Five things we learned about COVID-19 and cardiovascular disease prevention from CVDPREVENT

On 16th June, the second national CVDPREVENT audit report was published, providing public health professionals with the latest insight and information on the impact of the COVID-19 pandemic on cardiovascular disease (CVD) prevention in primary care.

CVDPREVENT Second Annual Audit Report


CVDPREVENT is a national primary care audit that automatically extracts routinely held GP data covering diagnosis and management of six high risk conditions that cause strokes, heart attacks and dementia: atrial fibrillation (AF), high blood pressure, high cholesterol, diabetes, non-diabetic hyperglycaemia and chronic kidney disease.

What has been published?

The most recent publication from CVDPREVENT is the second audit report since the data collection began. The report, written by NHS Benchmarking, comes six months after the publication of the first and presents analysis of GP recorded data for relevant patient cohorts up to March 2021. The latest report focuses on the impact of the pandemic on CVD prevention in primary care analysis across a variety of health inequality dimensions, including deprivation, age, sex, and ethnicity.

What have we learned?

1 – COVID had an impact on diagnosing high-risk conditions

At the start of the COVID-19 pandemic, the clear directive to GPs was to operate remotely in order to reduce the risk of infection across patients, which had a direct impact on the diagnosis and recording of CVD risk factors, such as high blood pressure.

2 – Recovery after lockdown is lagging

After the initial lockdown in 2020, the number of new diagnoses did bounce back, but there is still some way to go. In particular, the recovery of new diagnoses for patients with high blood pressure appears to be slower than for other conditions like chronic kidney disease and atrial fibrillation.

3 – Fewer people are monitoring their blood pressure

Again, due to the pandemic, fewer known high blood pressure patients have had their condition monitored and recorded in their GP record, increasing the likelihood of patients who may need treatment and advice flying ‘under the radar’.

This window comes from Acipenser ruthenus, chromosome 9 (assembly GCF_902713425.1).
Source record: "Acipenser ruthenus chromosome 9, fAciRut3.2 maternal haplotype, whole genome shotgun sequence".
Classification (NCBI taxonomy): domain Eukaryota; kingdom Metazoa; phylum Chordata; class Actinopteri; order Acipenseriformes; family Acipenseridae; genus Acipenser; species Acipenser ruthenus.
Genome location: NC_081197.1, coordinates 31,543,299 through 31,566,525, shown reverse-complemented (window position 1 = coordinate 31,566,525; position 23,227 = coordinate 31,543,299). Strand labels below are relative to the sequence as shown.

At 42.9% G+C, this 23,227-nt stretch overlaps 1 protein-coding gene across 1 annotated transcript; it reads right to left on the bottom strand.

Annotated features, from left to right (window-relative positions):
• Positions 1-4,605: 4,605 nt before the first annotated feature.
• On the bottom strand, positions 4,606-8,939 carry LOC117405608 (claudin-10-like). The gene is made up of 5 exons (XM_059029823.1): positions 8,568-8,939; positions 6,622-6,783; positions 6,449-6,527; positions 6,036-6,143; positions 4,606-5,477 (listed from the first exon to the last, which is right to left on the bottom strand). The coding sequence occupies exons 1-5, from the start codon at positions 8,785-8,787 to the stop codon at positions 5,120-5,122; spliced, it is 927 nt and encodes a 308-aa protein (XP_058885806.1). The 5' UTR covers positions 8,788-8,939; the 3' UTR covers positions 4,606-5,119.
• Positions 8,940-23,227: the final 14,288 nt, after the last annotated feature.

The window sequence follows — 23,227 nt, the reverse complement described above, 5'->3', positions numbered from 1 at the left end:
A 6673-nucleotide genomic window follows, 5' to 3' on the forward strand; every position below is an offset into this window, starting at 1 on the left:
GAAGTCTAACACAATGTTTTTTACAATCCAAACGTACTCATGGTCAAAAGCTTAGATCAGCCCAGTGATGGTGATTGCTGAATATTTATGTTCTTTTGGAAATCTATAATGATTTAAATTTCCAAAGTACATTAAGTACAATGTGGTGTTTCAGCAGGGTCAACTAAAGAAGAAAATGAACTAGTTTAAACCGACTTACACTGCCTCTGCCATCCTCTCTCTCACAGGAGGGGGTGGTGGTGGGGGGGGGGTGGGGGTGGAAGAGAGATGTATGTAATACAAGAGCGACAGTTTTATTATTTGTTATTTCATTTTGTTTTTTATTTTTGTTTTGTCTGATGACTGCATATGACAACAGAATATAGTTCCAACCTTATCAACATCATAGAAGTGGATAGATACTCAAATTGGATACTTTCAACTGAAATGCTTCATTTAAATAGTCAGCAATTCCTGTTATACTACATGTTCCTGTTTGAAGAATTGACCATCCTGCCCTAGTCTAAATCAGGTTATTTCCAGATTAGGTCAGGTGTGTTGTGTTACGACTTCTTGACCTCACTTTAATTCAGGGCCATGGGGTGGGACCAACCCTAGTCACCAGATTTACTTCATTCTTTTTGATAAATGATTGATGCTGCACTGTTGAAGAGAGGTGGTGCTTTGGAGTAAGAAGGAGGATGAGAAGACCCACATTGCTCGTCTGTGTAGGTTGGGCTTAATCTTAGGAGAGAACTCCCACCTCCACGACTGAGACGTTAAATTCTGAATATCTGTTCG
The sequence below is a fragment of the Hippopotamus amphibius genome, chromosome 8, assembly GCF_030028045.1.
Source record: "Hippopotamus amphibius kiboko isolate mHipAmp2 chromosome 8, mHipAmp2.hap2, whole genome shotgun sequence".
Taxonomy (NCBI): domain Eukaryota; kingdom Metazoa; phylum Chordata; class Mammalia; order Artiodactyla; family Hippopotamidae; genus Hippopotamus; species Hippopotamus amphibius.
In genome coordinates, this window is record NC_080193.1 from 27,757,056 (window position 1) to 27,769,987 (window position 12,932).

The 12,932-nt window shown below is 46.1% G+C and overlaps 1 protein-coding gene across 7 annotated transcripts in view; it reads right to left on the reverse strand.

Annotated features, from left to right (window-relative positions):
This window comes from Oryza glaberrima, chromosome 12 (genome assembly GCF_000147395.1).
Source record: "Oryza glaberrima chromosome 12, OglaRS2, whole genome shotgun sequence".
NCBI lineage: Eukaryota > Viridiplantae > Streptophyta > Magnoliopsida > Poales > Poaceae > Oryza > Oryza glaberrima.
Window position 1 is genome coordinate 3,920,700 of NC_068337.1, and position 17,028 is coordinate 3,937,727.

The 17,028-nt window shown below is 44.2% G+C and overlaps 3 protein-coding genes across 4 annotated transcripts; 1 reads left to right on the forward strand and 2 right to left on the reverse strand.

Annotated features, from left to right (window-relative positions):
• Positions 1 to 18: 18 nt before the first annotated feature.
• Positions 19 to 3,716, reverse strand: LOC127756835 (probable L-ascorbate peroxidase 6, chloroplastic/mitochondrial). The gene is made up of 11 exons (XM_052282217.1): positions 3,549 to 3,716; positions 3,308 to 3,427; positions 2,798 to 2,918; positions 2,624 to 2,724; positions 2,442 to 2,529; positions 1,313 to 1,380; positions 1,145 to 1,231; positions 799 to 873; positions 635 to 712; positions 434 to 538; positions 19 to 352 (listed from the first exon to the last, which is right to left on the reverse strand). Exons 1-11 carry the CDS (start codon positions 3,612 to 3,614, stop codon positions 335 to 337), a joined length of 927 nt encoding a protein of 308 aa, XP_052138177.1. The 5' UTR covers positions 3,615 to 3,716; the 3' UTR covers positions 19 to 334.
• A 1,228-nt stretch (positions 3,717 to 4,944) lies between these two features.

4 – There is a reduction in the number of patients recorded as ‘treated to target’

The pandemic had a negative impact on the number of blood pressure patients recorded as ‘treated to target’ (i.e. their blood pressure is well controlled) across all demographics analysed: age, levels of deprivation and ethnicity. There was a greater reduction for one group in particular: adult females (aged 18 to 79).

5 – Thousands of potential patients are ‘hiding in plain sight’

New indicators highlight that thousands of patients are likely to have risk conditions like high blood pressure or chronic kidney disease who are ‘hiding in plain sight’ with no recorded diagnosis found in GP records.

Our analysis

Dr Mel Roche

Dr Mel Roche, Public Health Consultant

From Dr Mel Roche, Public Health Consultant, Lead for the Collaborative’s High Blood Pressure and Cardiovascular Disease Prevention Programme and adviser to the ICS’ High Blood Pressure and Cardiovascular Disease Prevention Recovery Programme.

The publication of the second CVDPREVENT national audit report provides local health professionals with a wealth of insightful and useful data to help us to understand where to focus CVD prevention interventions, including those that support the detection and management of high blood pressure. Themes from the national report can be further explored locally through the CVDPREVENT Data and Improvement Tool, which allows sub-analysis by Integrated Care System (ICS), Place, (Primary Care Network), or even practice level. Together, these resources will really help local system partners to work together reduce the number of patients who suffer from heart attacks, strokes, and other related diseases, and to reduce unwarranted variation and inequalities.

This report highlights what many of us already knew; that the pandemic and subsequent lockdowns would negatively impact our work and take us a few steps back when we want to march forward.

However, there are many reasons to be optimistic, and one thing that really stands out from this publication is the opportunity to empower more at-risk patients to take control of their health and routinely monitor their blood pressure from home. A shift to this new way of working (remote and digitally enabled- blood pressure monitoring) has huge potential to support our aim in Cheshire and Merseyside to recover and strengthen high blood pressure care and control for patients, and to prevent complications such as heart attacks and strokes.

In Cheshire and Merseyside, the Collaborative is working with numerous partners, including the local ICS, the Innovation Agency, the Digital First in Primary Care programme and the Cheshire and Merseyside Cardiac Network to increase the rollout of our BP@Home Programme, as well as introduce other innovative projects and programmes that will create many positive impacts for our local people.

Get involved

Do you have an example of how CVDPREVENT reports and data tools are being (or will be) used locally to add value to CVD prevention, quality improvement or the reduction of inequalities? If so, it would be great to hear from you!

Please send all feedback and case studies to so that we can capture and share learning and best practice across Cheshire and Merseyside